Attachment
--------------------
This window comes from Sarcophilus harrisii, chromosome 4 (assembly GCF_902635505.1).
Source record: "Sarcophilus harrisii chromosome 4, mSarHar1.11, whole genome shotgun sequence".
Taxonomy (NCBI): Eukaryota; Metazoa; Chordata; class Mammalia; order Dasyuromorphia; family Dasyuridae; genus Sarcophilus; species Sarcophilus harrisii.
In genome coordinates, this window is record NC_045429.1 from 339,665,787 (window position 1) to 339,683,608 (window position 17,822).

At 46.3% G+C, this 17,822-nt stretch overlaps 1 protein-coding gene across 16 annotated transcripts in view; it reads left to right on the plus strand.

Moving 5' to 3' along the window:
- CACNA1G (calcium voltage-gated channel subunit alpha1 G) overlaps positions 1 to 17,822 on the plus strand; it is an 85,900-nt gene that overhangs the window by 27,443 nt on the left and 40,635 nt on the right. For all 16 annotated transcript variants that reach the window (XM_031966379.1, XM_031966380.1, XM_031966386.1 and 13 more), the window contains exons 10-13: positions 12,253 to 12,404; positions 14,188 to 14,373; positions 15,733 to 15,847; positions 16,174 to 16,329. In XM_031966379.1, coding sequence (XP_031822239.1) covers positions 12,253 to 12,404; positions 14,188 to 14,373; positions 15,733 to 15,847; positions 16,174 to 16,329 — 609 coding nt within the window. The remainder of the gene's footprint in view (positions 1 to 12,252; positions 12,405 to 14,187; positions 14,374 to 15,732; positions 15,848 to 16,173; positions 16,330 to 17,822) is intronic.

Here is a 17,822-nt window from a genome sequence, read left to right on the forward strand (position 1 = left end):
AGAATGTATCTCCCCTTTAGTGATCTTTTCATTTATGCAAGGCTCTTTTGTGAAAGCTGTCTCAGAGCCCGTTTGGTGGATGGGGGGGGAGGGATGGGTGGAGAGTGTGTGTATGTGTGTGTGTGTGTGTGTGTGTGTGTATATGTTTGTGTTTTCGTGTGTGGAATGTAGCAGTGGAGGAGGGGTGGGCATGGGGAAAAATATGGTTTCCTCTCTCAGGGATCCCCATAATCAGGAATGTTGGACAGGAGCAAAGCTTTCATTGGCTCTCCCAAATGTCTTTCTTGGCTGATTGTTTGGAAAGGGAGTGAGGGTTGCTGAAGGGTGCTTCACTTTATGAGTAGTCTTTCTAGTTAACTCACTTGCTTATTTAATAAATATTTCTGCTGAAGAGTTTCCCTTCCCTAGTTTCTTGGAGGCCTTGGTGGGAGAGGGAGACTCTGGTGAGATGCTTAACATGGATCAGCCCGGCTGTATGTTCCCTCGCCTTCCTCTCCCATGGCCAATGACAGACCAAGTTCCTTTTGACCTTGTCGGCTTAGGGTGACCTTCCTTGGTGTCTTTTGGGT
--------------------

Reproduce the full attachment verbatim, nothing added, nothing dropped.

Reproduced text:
This window comes from Sarcophilus harrisii, chromosome 4 (assembly GCF_902635505.1).
Source record: "Sarcophilus harrisii chromosome 4, mSarHar1.11, whole genome shotgun sequence".
Taxonomy (NCBI): Eukaryota; Metazoa; Chordata; class Mammalia; order Dasyuromorphia; family Dasyuridae; genus Sarcophilus; species Sarcophilus harrisii.
In genome coordinates, this window is record NC_045429.1 from 339,665,787 (window position 1) to 339,683,608 (window position 17,822).

At 46.3% G+C, this 17,822-nt stretch overlaps 1 protein-coding gene across 16 annotated transcripts in view; it reads left to right on the plus strand.

Moving 5' to 3' along the window:
- CACNA1G (calcium voltage-gated channel subunit alpha1 G) overlaps positions 1 to 17,822 on the plus strand; it is an 85,900-nt gene that overhangs the window by 27,443 nt on the left and 40,635 nt on the right. For all 16 annotated transcript variants that reach the window (XM_031966379.1, XM_031966380.1, XM_031966386.1 and 13 more), the window contains exons 10-13: positions 12,253 to 12,404; positions 14,188 to 14,373; positions 15,733 to 15,847; positions 16,174 to 16,329. In XM_031966379.1, coding sequence (XP_031822239.1) covers positions 12,253 to 12,404; positions 14,188 to 14,373; positions 15,733 to 15,847; positions 16,174 to 16,329 — 609 coding nt within the window. The remainder of the gene's footprint in view (positions 1 to 12,252; positions 12,405 to 14,187; positions 14,374 to 15,732; positions 15,848 to 16,173; positions 16,330 to 17,822) is intronic.

Here is a 17,822-nt window from a genome sequence, read left to right on the forward strand (position 1 = left end):
AGAATGTATCTCCCCTTTAGTGATCTTTTCATTTATGCAAGGCTCTTTTGTGAAAGCTGTCTCAGAGCCCGTTTGGTGGATGGGGGGGGAGGGATGGGTGGAGAGTGTGTGTATGTGTGTGTGTGTGTGTGTGTGTGTGTATATGTTTGTGTTTTCGTGTGTGGAATGTAGCAGTGGAGGAGGGGTGGGCATGGGGAAAAATATGGTTTCCTCTCTCAGGGATCCCCATAATCAGGAATGTTGGACAGGAGCAAAGCTTTCATTGGCTCTCCCAAATGTCTTTCTTGGCTGATTGTTTGGAAAGGGAGTGAGGGTTGCTGAAGGGTGCTTCACTTTATGAGTAGTCTTTCTAGTTAACTCACTTGCTTATTTAATAAATATTTCTGCTGAAGAGTTTCCCTTCCCTAGTTTCTTGGAGGCCTTGGTGGGAGAGGGAGACTCTGGTGAGATGCTTAACATGGATCAGCCCGGCTGTATGTTCCCTCGCCTTCCTCTCCCATGGCCAATGACAGACCAAGTTCCTTTTGACCTTGTCGGCTTAGGGTGACCTTCCTTGGTGTCTTTTGGGT